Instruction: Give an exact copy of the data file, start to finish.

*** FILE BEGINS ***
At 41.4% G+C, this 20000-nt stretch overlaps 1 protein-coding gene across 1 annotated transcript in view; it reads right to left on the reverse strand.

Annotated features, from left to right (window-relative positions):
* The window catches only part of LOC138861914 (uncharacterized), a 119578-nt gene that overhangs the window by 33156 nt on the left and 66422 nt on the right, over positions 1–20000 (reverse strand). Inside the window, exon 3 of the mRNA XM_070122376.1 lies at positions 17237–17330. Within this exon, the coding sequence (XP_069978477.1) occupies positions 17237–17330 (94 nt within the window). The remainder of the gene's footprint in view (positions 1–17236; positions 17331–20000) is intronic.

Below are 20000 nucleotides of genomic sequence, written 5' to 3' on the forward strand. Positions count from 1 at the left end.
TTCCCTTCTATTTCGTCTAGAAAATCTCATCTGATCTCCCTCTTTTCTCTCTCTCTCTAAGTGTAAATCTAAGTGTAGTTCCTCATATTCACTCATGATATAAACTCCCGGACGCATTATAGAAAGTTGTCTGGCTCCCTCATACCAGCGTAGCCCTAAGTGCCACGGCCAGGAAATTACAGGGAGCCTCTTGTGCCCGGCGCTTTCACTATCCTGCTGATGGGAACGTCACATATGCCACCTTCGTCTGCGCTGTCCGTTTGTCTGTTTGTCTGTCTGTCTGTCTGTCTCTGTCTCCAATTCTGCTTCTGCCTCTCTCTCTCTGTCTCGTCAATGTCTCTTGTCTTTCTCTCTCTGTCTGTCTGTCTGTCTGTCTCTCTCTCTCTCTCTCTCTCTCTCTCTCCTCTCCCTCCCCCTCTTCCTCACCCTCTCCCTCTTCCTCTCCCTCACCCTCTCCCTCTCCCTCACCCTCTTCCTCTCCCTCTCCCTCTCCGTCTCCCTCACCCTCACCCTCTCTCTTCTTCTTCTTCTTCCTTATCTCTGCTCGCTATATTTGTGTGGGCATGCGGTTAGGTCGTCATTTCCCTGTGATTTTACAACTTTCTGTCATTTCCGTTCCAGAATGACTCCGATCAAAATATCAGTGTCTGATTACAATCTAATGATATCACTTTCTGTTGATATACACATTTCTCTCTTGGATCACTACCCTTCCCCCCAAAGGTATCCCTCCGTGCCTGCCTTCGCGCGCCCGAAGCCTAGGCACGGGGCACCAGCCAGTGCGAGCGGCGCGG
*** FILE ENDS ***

At 41.4% G+C, this 20000-nt stretch overlaps 1 protein-coding gene across 1 annotated transcript in view; it reads right to left on the reverse strand.

Annotated features, from left to right (window-relative positions):
* The window catches only part of LOC138861914 (uncharacterized), a 119578-nt gene that overhangs the window by 33156 nt on the left and 66422 nt on the right, over positions 1–20000 (reverse strand). Inside the window, exon 3 of the mRNA XM_070122376.1 lies at positions 17237–17330. Within this exon, the coding sequence (XP_069978477.1) occupies positions 17237–17330 (94 nt within the window). The remainder of the gene's footprint in view (positions 1–17236; positions 17331–20000) is intronic.

Below are 20000 nucleotides of genomic sequence, written 5' to 3' on the forward strand. Positions count from 1 at the left end.
TTCCCTTCTATTTCGTCTAGAAAATCTCATCTGATCTCCCTCTTTTCTCTCTCTCTCTAAGTGTAAATCTAAGTGTAGTTCCTCATATTCACTCATGATATAAACTCCCGGACGCATTATAGAAAGTTGTCTGGCTCCCTCATACCAGCGTAGCCCTAAGTGCCACGGCCAGGAAATTACAGGGAGCCTCTTGTGCCCGGCGCTTTCACTATCCTGCTGATGGGAACGTCACATATGCCACCTTCGTCTGCGCTGTCCGTTTGTCTGTTTGTCTGTCTGTCTGTCTGTCTCTGTCTCCAATTCTGCTTCTGCCTCTCTCTCTCTGTCTCGTCAATGTCTCTTGTCTTTCTCTCTCTGTCTGTCTGTCTGTCTGTCTCTCTCTCTCTCTCTCTCTCTCTCTCTCCTCTCCCTCCCCCTCTTCCTCACCCTCTCCCTCTTCCTCTCCCTCACCCTCTCCCTCTCCCTCACCCTCTTCCTCTCCCTCTCCCTCTCCGTCTCCCTCACCCTCACCCTCTCTCTTCTTCTTCTTCTTCCTTATCTCTGCTCGCTATATTTGTGTGGGCATGCGGTTAGGTCGTCATTTCCCTGTGATTTTACAACTTTCTGTCATTTCCGTTCCAGAATGACTCCGATCAAAATATCAGTGTCTGATTACAATCTAATGATATCACTTTCTGTTGATATACACATTTCTCTCTTGGATCACTACCCTTCCCCCCAAAGGTATCCCTCCGTGCCTGCCTTCGCGCGCCCGAAGCCTAGGCACGGGGCACCAGCCAGTGCGAGCGGCGCGG